LEAGUE One is a competition of small margins and stark contrasts.
A division where financial turnovers differ dramatically yet only 11 points separate first place from tenth.
As the likes of Sheffield United and Portsmouth have often discovered to their cost, history, tradition and reputation counts for little when David becomes used to battling Goliath.
Stature can intimidate. But, in some circumstances, it can also inspire.
Tom Cowan, the former United defender, has tasted life on both sides of the tracks having also represented Glasgow Rangers, Carlisle and Clyde during his professional career.
“The first thing that’s drummed into you at Ibrox is that no matter who you are playing, it’s their cup final,” he told The Star. “United, in their own way, are going to be experiencing the same thing now.
“Rangers always reminded you that, as a result, you had to treat the game in exactly the same way. Like a cup final too.
“It was a big change for me because I’d come from being part-time at Clyde and working for British Steel. Rangers didn’t expect to lose and, if they did, then it was viewed as a really big deal.
“It’s something you have to get used to and deal with but the staff always tell you that, if you are a Rangers player and you perform to your maximum, then the chances are you’ll come through.
“I’m sure lads at United now are reminded of the same things.”
Tomorrow’s meeting between United and Yeovil Town illustrates perfectly the gulf which exists between the have’s and have not’s in English football’s third tier.
The visitors, beaten 1-0 at Huish Park in September boast an average attendance of 3831 compared to 18343 for their hosts. Town’s record signing, Pablo Bastianini, cost 16 times less than United’s most expensive ever player.
Of course, plenty of choppy water has passed under the bridge since Bramall Lane’s board of directors lavished £4m on James Beattie six years ago.
And, as Wilson will testify, appearances can be deceptive. The introduction of Salary Cost Management Protocol means that, just like his counterpart Gary Johnson, United’s manager must also sell players before he can buy.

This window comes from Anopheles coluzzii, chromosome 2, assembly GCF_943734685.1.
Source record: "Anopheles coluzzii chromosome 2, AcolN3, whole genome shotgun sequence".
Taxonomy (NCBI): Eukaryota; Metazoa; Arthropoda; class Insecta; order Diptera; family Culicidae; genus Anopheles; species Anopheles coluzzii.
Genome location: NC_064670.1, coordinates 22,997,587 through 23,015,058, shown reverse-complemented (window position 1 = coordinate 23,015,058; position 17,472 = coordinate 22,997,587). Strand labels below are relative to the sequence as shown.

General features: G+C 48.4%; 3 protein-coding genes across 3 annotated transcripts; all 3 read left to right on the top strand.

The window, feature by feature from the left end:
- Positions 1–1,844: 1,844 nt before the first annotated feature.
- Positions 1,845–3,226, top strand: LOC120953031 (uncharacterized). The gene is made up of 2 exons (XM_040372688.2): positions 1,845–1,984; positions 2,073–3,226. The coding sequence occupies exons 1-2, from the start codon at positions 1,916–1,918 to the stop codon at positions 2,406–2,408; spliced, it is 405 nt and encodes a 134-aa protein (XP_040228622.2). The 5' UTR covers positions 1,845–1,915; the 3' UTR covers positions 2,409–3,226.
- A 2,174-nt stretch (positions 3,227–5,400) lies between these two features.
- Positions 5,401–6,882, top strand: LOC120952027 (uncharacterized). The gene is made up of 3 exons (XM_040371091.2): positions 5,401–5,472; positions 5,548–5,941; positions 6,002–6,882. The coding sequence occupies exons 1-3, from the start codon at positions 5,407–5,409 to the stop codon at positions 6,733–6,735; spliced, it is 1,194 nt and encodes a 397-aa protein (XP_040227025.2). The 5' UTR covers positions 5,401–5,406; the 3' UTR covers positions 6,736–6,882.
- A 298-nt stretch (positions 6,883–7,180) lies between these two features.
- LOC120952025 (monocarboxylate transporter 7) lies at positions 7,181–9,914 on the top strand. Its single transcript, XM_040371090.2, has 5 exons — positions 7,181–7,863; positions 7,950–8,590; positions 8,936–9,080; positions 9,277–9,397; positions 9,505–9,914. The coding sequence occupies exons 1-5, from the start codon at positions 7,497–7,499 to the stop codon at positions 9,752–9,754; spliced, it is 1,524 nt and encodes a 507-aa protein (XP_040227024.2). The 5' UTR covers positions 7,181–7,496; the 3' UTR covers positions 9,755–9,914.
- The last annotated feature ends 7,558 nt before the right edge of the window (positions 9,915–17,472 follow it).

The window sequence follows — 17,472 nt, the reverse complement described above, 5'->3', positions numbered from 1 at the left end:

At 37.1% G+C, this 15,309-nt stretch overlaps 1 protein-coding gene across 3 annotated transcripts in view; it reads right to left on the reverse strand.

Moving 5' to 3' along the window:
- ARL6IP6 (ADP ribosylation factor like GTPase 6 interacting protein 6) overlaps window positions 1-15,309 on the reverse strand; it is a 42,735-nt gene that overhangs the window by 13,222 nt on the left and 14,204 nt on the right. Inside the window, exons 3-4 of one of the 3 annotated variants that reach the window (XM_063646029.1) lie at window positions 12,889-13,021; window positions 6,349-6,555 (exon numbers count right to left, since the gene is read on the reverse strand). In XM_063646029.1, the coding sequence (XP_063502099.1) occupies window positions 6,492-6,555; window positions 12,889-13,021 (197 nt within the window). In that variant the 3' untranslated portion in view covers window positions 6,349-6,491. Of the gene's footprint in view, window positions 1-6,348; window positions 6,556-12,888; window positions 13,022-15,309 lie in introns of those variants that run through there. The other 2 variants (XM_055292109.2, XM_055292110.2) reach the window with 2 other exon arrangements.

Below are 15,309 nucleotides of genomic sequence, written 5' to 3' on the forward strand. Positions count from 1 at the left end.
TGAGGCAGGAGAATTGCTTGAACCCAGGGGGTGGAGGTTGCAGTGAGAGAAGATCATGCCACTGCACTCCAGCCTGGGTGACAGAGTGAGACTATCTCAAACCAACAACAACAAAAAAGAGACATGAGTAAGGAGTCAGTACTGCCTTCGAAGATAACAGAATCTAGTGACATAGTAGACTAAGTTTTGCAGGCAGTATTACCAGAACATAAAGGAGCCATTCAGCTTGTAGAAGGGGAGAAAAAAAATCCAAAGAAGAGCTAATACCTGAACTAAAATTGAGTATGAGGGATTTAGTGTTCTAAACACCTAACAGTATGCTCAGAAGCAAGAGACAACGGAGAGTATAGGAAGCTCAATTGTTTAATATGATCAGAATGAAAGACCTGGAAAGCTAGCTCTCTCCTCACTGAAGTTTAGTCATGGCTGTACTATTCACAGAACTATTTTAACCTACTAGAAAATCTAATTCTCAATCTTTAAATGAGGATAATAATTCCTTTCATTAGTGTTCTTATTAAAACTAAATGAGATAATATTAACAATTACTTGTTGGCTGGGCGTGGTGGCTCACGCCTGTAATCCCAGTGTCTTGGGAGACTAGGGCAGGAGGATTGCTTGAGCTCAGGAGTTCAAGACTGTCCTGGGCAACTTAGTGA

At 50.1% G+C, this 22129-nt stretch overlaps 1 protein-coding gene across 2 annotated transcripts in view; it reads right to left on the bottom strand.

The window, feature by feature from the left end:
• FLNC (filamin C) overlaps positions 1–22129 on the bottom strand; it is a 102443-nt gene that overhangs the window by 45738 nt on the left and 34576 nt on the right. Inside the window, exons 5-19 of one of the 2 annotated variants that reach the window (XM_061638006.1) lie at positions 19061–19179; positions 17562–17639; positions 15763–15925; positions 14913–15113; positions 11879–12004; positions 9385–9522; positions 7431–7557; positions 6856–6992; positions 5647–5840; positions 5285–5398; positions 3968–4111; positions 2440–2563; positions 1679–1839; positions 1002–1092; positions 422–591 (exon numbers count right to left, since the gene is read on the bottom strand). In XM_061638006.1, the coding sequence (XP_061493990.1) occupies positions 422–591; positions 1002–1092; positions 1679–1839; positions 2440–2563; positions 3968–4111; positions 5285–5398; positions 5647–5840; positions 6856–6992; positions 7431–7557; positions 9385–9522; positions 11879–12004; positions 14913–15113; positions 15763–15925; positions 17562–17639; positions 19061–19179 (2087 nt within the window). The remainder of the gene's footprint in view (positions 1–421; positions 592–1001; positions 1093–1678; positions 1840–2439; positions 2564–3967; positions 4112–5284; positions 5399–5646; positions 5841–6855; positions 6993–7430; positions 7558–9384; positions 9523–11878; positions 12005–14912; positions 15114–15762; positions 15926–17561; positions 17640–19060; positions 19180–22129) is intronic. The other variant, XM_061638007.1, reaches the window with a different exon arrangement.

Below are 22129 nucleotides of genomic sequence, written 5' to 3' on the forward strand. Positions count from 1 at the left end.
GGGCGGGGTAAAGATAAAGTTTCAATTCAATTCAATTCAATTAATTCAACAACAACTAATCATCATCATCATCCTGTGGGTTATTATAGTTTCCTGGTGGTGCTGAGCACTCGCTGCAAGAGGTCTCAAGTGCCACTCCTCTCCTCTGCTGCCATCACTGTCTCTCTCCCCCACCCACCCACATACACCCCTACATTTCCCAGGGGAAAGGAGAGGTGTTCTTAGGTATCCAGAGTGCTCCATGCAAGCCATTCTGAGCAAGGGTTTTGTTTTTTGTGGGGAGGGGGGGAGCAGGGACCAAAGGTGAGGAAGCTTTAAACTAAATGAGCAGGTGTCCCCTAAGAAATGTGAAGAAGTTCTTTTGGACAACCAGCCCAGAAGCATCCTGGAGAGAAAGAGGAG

Cowan, who made 53 appearances for the South Yorkshire club before departing in 1994, insisted it is not just the governing body’s drive for financial prudence which could prove problematic for his former employers this term.
“When you come to a big ground and go into a big game there’s such an adrenalin rush,” he said. “It’s easy to forget that if you’re not the underdog.
“Adrenalin works in different ways and although there isn’t a professional footballer around who will ever give less than 100 per cent, the adrenalin charge someone who is used to playing in front of a few thousand every week gets when they are working on a bigger stage can give them an extra edge.
“It’s vitally important that the team they’re up against has to match that. I’ve got no doubts that is what United have found out over the past couple of years and that’s what they look to do every single game themselves.”
“I’ll give you an example of how adrenalin can completely take you over,” Cowan added. “I played in two Old Firm derbies but strangely both of them were at Celtic.
“For the first one, we arrived at the ground on the coach and I had an inkling I might be involved but only on the bench. Then, when the team was read out in the dressing room and I heard my name it was like ‘Whoosh.’ I just thought ‘Blimey,’ or words to that effect, ‘Here we go.’
“During the match one of our lads went down injured and I was stood by him watching what was going on.
“I was only when I got home and watched the highlights that night on the television that I noticed that lots of Celtic fans in the stand directly behind me were spitting on me. The back of my shirt was absolutely covered but I didn’t notice at the time.
“I was oblivious to what was going on right then.”
Not that United, or any other supposed superpower for that matter, should shy away from their status. Cowan, who arrived at Bramall Lane in 1991, revealed how Graeme Souness embraced Rangers stature within the Scottish game during his spell in charge at Ibrox.
“He enjoyed it and I think that’s what you’ve got to do,” Cowan, who joined United from the 54 time Scottish champions in 1991, said. “Graeme brought in a rule that even when you turned up every morning for training, every single player had to be wearing a club collar and tie.
“People might think the lads hated it but, do you know what, we all loved it. And that was because it made you feel as if you were part of something special.
“It just reinforced that message and rammed it home. That’s why Walter Smith, when he took over, kept that tradition on.”
Cowan, who now works for the Fire Service in Sheffield, added: “If you’re seen as being the team to beat it presents a challenge but you can also work the situation to your advantage.”
Teams and ref
UNITED (possible): Long, McMahon, Higginbotham, Maguire, Williams, Murphy, Doyle, McDonald, Flynn, Kitson, Blackman. (4-4-2).
YEOVIL (possible): Stech, Hinds, McAllister, Webster, Ayling, Burn, Blizzard, G Williams, Foley, Dolan, Hayter. (4-4-2).
DAVID PHILIPS (West Sussex): Mr Philips booked four players, including Marcus Williams, when Sheffield United beat Leyton Orient in October.